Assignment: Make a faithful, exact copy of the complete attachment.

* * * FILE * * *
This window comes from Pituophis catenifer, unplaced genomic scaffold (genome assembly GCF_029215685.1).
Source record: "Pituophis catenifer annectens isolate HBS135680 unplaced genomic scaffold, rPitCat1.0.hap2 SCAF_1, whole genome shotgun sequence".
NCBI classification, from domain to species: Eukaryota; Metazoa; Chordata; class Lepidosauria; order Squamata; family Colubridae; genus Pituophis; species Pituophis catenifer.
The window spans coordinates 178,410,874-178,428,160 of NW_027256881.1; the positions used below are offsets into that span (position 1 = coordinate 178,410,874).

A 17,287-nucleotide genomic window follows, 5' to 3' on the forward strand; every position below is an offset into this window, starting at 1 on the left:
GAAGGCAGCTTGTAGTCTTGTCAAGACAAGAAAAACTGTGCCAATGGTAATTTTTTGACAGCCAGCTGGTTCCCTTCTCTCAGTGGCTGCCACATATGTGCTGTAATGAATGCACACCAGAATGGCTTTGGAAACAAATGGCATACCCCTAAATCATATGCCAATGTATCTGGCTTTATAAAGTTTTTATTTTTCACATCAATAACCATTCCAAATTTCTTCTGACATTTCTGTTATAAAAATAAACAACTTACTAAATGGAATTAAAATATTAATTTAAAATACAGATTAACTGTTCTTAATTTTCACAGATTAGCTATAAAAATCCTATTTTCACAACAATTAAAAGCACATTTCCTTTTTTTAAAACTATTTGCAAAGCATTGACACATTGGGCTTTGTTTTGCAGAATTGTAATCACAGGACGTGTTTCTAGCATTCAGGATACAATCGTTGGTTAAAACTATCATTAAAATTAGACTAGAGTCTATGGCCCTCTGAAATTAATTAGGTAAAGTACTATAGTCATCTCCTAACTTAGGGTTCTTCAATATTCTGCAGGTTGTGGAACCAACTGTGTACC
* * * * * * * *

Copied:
This window comes from Pituophis catenifer, unplaced genomic scaffold (genome assembly GCF_029215685.1).
Source record: "Pituophis catenifer annectens isolate HBS135680 unplaced genomic scaffold, rPitCat1.0.hap2 SCAF_1, whole genome shotgun sequence".
NCBI classification, from domain to species: Eukaryota; Metazoa; Chordata; class Lepidosauria; order Squamata; family Colubridae; genus Pituophis; species Pituophis catenifer.
The window spans coordinates 178,410,874-178,428,160 of NW_027256881.1; the positions used below are offsets into that span (position 1 = coordinate 178,410,874).

A 17,287-nucleotide genomic window follows, 5' to 3' on the forward strand; every position below is an offset into this window, starting at 1 on the left:
GAAGGCAGCTTGTAGTCTTGTCAAGACAAGAAAAACTGTGCCAATGGTAATTTTTTGACAGCCAGCTGGTTCCCTTCTCTCAGTGGCTGCCACATATGTGCTGTAATGAATGCACACCAGAATGGCTTTGGAAACAAATGGCATACCCCTAAATCATATGCCAATGTATCTGGCTTTATAAAGTTTTTATTTTTCACATCAATAACCATTCCAAATTTCTTCTGACATTTCTGTTATAAAAATAAACAACTTACTAAATGGAATTAAAATATTAATTTAAAATACAGATTAACTGTTCTTAATTTTCACAGATTAGCTATAAAAATCCTATTTTCACAACAATTAAAAGCACATTTCCTTTTTTTAAAACTATTTGCAAAGCATTGACACATTGGGCTTTGTTTTGCAGAATTGTAATCACAGGACGTGTTTCTAGCATTCAGGATACAATCGTTGGTTAAAACTATCATTAAAATTAGACTAGAGTCTATGGCCCTCTGAAATTAATTAGGTAAAGTACTATAGTCATCTCCTAACTTAGGGTTCTTCAATATTCTGCAGGTTGTGGAACCAACTGTGTACC